Human beings are made for relationship. This is a well known fact in the field of Psychology and Neuroscience. Even from our early days within our mother’s womb we are touched by the vibrations of our mother’s heartbeat and the sound of her voice, and when we are born we can recognize both. As infants our development depends on the nurture we receive from our caregivers, and a good part of that nurturing involves touching and being touched in loving and caring ways. It turns out that our brains are wired to interpret human touch. Our mind, body, and spirit benefit from it.
When we are touched our brain releases “feel good” neurotransmitters like endorphins, and the levels of stress hormones in the body drop. Furthermore, when humans engage in loving touch, the levels of Oxytocin (the hormone that facilitates bonding and attachment) increase, and heart rates go down. This produces relaxation and a sense of well-being in both the giver and the receiver.
When couples are dating there is a progression in the degree of touch as the emotional connection gets stronger. During the romantic stage of the relationship this happens naturally, but in time it tends to decrease until both partners reach a level of comfort where both initiate loving touch on a regular basis. When a couple is unable to reach this level of comfort in this area, the relationship can easily fall apart. As a matter of fact, touch is an important indicator of the health of the relationship. Studies have demonstrated that the health of a marriage can be gauged, not by the frequency of touch that takes place, but by how frequently each partner responds to that touch.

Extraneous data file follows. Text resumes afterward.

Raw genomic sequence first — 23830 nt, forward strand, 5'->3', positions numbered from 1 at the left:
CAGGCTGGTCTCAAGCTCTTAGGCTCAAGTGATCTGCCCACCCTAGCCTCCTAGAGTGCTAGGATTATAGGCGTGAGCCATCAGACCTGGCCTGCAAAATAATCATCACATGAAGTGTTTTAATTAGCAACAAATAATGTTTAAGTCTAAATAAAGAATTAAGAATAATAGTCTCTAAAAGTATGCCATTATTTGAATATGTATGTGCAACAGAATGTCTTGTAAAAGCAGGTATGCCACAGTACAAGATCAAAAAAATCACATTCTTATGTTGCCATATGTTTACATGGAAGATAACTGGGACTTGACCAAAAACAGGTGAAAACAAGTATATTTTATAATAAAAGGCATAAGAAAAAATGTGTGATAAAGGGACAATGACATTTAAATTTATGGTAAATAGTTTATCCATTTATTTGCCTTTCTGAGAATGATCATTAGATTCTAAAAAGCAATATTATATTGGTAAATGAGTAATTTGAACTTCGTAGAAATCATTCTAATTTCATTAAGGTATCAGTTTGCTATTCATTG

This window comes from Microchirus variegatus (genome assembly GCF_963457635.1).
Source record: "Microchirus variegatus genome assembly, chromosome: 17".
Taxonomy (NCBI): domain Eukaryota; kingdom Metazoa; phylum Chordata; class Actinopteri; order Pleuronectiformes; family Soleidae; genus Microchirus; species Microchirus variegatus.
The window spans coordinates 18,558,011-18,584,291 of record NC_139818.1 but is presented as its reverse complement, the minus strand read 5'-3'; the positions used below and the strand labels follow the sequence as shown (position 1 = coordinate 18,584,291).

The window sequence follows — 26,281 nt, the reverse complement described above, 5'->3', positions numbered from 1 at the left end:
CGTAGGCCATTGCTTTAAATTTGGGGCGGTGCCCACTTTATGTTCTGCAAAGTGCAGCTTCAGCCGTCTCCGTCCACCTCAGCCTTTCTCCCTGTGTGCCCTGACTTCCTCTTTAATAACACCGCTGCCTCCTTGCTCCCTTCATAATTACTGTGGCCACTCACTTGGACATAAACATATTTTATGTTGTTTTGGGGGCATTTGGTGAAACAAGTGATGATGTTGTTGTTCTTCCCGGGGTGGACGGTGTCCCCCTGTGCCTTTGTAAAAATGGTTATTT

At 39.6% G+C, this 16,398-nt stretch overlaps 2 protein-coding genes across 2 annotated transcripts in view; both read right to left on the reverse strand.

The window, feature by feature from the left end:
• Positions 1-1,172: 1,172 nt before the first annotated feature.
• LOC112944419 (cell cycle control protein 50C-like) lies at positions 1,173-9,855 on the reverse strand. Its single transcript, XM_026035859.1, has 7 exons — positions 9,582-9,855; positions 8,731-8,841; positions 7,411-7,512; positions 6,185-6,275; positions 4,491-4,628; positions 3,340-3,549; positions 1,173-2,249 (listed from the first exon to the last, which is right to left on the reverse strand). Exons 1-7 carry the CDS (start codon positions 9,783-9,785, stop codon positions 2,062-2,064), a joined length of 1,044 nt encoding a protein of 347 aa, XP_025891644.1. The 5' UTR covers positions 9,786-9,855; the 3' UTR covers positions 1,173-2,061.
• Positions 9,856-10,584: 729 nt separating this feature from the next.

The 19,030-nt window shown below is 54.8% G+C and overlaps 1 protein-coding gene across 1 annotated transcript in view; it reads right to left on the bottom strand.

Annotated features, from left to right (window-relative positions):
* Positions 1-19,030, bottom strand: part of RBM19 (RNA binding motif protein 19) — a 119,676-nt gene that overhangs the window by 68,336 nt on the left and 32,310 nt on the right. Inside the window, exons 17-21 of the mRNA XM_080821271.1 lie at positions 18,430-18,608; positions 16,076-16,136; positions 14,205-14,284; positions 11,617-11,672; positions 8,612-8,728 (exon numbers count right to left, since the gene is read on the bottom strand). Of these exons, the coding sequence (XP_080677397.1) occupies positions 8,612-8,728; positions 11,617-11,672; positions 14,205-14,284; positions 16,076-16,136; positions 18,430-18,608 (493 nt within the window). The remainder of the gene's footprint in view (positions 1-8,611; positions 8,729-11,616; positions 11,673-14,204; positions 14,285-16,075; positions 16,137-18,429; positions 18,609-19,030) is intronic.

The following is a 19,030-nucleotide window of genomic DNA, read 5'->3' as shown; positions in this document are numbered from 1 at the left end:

This does make a lot of sense. If only one partner initiates touch, this may point to an imbalance or emotional disconnect in the relationship, or perhaps the couple has not reached a level of comfort regarding touch with their partner. If partners don’t touch at all, this may indicate that there are unresolved conflict in the relationship. It is true that extroverted individuals tend to be more expressive of their feelings, and introverted ones are less inclined to do so. Nevertheless, the ability to feel comfortable with an appropriate level of loving touch, as well as the ability to respond in kind is crucial to the health of a marriage or dating relationship.
Sometimes couples who at one point were able to find that level of comfort with touch stop being affectionate with each other for various reasons. It could be that they have begun to take each other for granted, or they may have become distracted with other things, or, worse yet, they may have simply become lazy or complacent. Am I stepping on some toes here? I hope so, because this can wake you up to the fact that if you are experiencing a lack of affection in your most intimate relationship, now is the time to address this. Like a plant who is neglected, the relationship will perish without loving care.
What are you doing right now? Working on the computer, or staring at the cell phone waiting for the next text message, you say? Stop right now…go and touch your partner lovingly. Use the language of touch to communicate how you feel. It will be good for both of you. You will be glad you did. Then keep it up on a regular basis.